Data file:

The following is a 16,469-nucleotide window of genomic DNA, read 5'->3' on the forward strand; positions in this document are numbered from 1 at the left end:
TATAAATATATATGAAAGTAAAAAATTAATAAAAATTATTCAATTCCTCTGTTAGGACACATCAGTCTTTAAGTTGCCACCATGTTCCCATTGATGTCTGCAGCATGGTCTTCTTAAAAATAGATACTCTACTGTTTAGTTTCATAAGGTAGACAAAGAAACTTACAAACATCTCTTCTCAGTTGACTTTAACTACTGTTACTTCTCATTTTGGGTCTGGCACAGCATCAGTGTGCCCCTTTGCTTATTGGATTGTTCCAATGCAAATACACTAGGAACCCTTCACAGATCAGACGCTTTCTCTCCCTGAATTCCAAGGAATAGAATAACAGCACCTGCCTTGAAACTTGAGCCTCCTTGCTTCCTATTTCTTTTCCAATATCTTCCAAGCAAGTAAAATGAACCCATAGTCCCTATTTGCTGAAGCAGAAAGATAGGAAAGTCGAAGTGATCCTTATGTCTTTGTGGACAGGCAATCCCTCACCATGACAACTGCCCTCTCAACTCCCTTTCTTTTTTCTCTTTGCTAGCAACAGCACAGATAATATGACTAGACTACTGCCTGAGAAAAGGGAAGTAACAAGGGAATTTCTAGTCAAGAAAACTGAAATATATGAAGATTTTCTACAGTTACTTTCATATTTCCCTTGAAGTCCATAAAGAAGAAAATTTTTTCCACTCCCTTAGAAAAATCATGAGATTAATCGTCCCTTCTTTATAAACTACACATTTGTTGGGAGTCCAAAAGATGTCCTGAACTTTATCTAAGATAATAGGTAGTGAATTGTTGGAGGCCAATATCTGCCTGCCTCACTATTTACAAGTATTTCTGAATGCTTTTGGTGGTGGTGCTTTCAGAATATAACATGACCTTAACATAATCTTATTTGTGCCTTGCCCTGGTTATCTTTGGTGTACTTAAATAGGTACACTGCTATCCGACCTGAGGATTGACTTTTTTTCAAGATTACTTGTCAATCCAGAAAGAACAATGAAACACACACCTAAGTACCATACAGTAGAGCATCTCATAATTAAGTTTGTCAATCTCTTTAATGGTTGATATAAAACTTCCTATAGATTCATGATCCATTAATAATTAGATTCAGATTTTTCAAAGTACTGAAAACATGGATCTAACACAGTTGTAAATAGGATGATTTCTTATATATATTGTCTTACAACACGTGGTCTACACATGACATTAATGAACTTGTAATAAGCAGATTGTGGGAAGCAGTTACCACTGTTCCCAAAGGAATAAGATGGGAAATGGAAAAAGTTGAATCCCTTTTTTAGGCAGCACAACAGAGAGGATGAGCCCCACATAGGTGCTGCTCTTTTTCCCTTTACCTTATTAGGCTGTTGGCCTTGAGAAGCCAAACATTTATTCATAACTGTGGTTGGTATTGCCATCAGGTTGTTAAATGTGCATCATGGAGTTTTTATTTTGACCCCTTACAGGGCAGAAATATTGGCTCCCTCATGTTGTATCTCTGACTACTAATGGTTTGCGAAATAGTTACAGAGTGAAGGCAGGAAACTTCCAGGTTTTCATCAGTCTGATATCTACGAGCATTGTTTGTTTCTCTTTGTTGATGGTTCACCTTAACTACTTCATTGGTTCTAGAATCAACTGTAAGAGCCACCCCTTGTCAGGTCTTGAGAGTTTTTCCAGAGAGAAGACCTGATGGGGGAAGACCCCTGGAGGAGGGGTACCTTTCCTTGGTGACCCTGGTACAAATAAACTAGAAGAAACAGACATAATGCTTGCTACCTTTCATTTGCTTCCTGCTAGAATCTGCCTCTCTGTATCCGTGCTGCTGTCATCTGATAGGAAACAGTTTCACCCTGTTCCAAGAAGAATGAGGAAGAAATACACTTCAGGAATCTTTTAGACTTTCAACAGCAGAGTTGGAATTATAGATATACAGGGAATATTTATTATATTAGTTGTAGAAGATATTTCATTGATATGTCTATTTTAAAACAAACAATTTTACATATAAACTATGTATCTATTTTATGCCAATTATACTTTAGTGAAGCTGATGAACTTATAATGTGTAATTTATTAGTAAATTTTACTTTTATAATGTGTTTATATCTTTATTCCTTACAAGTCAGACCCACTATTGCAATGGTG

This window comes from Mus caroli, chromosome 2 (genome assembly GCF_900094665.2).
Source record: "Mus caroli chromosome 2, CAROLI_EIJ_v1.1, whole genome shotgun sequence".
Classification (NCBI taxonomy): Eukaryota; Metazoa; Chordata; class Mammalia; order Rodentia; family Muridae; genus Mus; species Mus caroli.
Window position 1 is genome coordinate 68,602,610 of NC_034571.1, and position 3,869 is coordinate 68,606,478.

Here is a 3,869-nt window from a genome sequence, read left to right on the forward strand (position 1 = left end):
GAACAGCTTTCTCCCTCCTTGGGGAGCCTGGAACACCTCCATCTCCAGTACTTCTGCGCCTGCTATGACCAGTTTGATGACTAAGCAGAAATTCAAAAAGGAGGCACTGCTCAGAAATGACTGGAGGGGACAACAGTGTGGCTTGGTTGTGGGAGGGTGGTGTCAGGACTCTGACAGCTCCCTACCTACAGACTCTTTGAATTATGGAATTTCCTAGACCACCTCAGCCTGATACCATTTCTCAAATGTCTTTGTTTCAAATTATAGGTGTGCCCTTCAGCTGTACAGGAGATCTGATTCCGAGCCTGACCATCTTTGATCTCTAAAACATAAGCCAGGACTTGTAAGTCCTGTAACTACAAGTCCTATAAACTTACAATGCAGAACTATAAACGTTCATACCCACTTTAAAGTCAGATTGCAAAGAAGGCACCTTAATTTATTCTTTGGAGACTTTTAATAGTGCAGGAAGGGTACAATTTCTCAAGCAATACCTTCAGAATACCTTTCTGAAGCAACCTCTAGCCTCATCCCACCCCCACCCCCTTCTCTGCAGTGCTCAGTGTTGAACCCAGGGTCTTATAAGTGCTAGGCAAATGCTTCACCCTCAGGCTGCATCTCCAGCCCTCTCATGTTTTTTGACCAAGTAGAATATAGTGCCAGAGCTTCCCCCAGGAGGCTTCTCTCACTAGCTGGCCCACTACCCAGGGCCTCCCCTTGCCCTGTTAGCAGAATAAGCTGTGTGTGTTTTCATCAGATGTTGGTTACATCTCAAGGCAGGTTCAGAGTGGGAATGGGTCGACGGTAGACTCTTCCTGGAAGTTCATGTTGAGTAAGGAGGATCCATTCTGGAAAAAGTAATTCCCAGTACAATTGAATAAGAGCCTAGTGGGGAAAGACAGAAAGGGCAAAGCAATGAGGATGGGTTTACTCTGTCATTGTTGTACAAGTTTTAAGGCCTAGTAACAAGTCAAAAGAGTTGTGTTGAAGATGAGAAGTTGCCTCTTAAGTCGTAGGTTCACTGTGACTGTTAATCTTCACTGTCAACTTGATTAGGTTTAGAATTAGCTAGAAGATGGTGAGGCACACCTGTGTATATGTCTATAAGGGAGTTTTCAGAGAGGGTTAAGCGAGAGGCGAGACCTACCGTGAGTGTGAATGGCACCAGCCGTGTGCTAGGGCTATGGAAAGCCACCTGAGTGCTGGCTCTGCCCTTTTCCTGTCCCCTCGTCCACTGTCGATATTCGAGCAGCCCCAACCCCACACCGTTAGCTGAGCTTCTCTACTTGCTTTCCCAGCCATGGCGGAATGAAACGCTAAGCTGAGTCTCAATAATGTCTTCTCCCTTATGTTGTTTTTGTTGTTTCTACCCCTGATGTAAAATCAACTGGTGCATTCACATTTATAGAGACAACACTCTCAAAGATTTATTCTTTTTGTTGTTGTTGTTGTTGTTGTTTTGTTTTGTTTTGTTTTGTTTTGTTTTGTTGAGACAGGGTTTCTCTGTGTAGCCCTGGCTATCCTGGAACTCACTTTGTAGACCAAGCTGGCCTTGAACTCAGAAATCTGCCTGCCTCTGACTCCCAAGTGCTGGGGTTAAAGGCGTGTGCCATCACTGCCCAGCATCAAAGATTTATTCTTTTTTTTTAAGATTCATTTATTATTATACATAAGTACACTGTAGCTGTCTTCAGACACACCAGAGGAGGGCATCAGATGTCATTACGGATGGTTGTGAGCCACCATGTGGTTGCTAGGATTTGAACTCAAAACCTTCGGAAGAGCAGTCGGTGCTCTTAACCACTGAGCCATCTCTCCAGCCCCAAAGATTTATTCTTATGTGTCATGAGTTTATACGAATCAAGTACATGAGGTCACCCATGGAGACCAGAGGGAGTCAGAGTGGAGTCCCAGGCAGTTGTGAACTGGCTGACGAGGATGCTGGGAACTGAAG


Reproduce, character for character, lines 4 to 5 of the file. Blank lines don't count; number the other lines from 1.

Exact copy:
Source record: "Mus caroli chromosome 2, CAROLI_EIJ_v1.1, whole genome shotgun sequence".
Classification (NCBI taxonomy): Eukaryota; Metazoa; Chordata; class Mammalia; order Rodentia; family Muridae; genus Mus; species Mus caroli.